Undoing Biden's EV Rule

The partisan divide over how government should reduce greenhouse gas emissions was on full display after the Biden administration finalized its emissions standards rule for light and medium duty vehicles on March 20.

4 minute read

March 29, 2024, 7:00 AM PDT

By Irvin Dawid

Close-up of hand holding charging cable moving toward charging port on electric car.

paulynn / Adobe Stock

Update: On March 29, the U.S. Environmental Protection Agency announced final national greenhouse gas pollution standards for heavy-duty vehicles for model years 2027 through 2032. Sen. Pete Ricketts (R-Neb.) announced on the same day that he will introduce legislation to overturn the rule.

The “multi-pollutant emissions standards for model years 2027 and later light-duty and medium-duty vehicles” that were finalized by the Environmental Protection Agency on March 20 will take effect 60 days after publication in the Federal Register.

Related in Planetizen:

But for how long?

“The proposal will essentially remake the U.S. auto industry if it goes forward and it promises to become a major fault line in the 2024 presidential campaign,” said Paul Gigot, editorial page editor of The Wall Street Journal, in a podcast (with transcript) on March 21.

Coral Davenport, energy and environmental reporter for The New York Times, dealt with the upcoming election in her piece, “What to Know About the Clean Auto Rule: It’s Not a Ban on Gas Cars,” published March 20: 

Trump could roll back the rule, but not quickly or easily

Trump has vowed to “terminate” the Biden administration’s climate rules “on Day 1.” But now that the car rule is final, it will be more difficult and time-consuming, though not impossible, for a future administration to roll it back. And even if it were, the Clean Air Act requires that it be replaced with another rule controlling greenhouse pollution from vehicles.

However, two U.S. senators chose not to wait for Election Day and announced on March 20 that they plan to  introduce legislation to repeal this rule and the yet-to-be finalized heavy-duty vehicle emissions standard after both are finalized and submitted to Congress.

    U.S. senators Dan Sullivan of Alaska and Pete Ricketts of Nebraska, both Republican members of the Senate Committee on Environment and Public Works, issued a joint statement in the source article for this post:

    “This rule is delusional. This is the Biden administration’s attempt to get rid of the internal-combustion engine without congressional authority. Together, we will be introducing Congressional Review Act legislation to overturn Biden’s EV mandate.

    See Sen. Ricketts press release: “Biden EPA’s EV Mandate 'Completely Delusional.'”

    The Congressional Review Act

    Readers may need a refresher course on this 1996 legislation that was popularized during the Trump administration by the 115th Congress.  The Congressional Review Act, or CRA, “requires agencies to report the issuance of 'rules' to Congress and provides Congress with special procedures, in the form of a joint resolution of disapproval, under which to consider legislation to overturn rules,” according to the Congressional Research Service's 2-page description [pdf] of the legislation.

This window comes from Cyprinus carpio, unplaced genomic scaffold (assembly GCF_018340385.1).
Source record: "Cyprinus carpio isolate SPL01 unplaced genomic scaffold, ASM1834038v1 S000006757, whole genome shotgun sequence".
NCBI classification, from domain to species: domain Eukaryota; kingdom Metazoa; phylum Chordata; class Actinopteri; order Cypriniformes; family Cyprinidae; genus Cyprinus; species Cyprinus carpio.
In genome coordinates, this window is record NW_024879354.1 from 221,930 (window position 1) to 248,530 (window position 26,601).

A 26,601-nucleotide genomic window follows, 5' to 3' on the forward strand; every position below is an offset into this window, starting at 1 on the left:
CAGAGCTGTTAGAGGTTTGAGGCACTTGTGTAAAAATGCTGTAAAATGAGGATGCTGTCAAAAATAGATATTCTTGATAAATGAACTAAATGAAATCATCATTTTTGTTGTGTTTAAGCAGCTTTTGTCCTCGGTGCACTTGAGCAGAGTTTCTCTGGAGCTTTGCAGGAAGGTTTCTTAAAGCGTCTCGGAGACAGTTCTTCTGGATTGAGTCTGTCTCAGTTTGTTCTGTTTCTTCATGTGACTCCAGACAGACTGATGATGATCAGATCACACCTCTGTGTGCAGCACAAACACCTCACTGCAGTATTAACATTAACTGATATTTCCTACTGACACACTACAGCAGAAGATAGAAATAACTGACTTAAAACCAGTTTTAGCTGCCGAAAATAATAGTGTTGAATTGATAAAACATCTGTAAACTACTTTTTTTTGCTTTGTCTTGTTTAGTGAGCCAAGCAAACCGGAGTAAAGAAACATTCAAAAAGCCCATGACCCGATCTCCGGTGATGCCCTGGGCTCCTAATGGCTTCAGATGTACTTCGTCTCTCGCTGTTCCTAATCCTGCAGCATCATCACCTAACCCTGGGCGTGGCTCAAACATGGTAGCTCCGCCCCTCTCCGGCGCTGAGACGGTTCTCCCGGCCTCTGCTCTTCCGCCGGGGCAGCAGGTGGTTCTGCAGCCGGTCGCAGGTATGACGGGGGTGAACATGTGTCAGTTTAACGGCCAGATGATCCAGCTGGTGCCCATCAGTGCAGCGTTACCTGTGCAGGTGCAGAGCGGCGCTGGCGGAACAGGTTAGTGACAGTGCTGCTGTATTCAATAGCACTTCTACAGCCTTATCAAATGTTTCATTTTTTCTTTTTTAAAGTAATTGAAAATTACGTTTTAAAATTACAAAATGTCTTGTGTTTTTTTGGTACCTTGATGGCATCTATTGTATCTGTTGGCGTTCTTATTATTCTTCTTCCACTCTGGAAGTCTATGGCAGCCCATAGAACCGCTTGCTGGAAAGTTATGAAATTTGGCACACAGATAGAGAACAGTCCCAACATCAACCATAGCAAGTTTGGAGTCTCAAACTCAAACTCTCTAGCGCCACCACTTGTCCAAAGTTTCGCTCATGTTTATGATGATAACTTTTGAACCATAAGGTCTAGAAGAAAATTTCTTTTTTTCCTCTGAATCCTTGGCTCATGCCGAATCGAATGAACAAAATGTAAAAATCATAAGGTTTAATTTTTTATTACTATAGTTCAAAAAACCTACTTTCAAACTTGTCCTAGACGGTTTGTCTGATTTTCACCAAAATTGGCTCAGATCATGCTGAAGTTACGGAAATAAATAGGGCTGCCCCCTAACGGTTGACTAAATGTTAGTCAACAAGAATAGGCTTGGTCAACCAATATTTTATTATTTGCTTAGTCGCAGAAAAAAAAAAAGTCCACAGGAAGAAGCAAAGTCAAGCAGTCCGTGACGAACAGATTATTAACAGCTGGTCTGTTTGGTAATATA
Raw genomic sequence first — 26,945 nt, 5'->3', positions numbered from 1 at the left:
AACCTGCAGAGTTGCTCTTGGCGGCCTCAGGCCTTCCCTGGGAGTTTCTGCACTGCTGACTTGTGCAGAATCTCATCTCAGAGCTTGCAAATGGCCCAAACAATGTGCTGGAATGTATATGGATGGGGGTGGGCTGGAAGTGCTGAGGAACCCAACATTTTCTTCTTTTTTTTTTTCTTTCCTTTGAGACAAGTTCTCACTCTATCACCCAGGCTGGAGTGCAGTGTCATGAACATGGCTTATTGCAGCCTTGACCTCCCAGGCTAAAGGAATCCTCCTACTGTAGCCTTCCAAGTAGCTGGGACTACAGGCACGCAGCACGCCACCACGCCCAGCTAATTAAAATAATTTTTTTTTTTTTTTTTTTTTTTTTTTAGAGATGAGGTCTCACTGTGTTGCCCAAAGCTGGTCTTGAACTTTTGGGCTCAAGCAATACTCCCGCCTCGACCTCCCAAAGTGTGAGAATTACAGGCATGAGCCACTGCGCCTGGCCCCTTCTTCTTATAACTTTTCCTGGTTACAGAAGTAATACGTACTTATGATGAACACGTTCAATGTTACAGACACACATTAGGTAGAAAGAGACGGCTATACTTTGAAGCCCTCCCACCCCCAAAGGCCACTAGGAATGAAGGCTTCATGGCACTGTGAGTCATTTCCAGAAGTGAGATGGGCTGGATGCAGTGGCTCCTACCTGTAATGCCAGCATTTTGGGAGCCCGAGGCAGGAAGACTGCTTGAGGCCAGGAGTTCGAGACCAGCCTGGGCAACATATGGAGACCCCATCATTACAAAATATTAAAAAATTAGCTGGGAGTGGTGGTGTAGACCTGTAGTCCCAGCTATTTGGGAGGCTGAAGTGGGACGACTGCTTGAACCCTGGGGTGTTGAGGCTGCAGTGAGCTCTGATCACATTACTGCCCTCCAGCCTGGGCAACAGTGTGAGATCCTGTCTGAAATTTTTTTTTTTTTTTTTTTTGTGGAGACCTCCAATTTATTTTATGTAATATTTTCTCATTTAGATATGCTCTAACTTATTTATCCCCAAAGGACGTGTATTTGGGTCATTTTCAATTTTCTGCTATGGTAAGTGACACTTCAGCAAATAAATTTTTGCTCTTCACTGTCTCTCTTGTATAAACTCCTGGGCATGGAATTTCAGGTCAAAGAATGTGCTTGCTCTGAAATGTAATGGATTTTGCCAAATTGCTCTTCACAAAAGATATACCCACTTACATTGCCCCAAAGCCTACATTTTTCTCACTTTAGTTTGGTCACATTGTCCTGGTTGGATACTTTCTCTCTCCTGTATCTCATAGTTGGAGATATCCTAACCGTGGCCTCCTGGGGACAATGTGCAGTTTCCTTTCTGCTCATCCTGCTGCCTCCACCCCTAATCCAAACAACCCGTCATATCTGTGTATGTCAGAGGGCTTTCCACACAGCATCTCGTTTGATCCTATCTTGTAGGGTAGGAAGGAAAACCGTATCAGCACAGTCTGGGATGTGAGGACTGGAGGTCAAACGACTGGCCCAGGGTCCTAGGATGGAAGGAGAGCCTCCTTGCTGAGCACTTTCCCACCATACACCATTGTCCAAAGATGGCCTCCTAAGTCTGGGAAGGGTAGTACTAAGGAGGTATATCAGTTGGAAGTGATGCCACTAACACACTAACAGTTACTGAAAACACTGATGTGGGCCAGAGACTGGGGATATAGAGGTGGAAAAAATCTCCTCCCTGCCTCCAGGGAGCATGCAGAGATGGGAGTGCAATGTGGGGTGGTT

However, the joint resolution must be introduced within a specific time frame: during a 60-days-of-continuous-session period beginning on the day Congress receives the rule.

    In fact, just such legislation was introduced successfully last year when the tailpipe standards were initially released last spring, as posted on May 30, 2023:

    Four House Democrats joined all but one Republican to enact the Congressional Review Act to roll back President Biden's rule on heavy truck pollution approved by the EPA last December. The Senate had earlier narrowly passed the joint resolution.

    The next month, President Biden vetoed the legislation.

    An election issue

    Will the CRA legislation to be proposed by Sens. Sullivan and Ricketts meet the same fate? First they would need to pass the House and Senate, meaning that the emissions rules, what critics like Sullivan and Ricketts call an electric vehicle mandate, will also be an issue in the congressional as well as the presidential campaign.

    Not a mandate

    Technically, the EPA's emissions standards rule is not a mandate, as the Times' Davenport reminds us:

    The rule does not mandate sales of electric vehicles, and consumers can still buy and drive gas-powered cars. Rather, it requires car makers to meet tough new average emissions limits across their entire product lines; it’s up to manufacturers to decide how to meet those limits.

    But even without the CRA legislation, the longevity of the rules is questionable, as Davenport notes in the final paragraph:

    Its fate is likely to be decided by the Supreme Court

    The rules are expected to face an immediate legal challenge by a coalition of fossil fuel companies and Republican attorneys general, complaints that are likely to wind their way to the Supreme Court. The 6-3 conservative majority on the court has, in recent years, taken steps to limit the authority of the E.P.A. In a 2022 decision on another major E.P.A. climate rule, the court sharply limited, but did not strike down, the agency’s authority to limit greenhouse pollution from power plants.

    Wednesday, March 20, 2024 in Office of U.S. Senator Dan Sullivan

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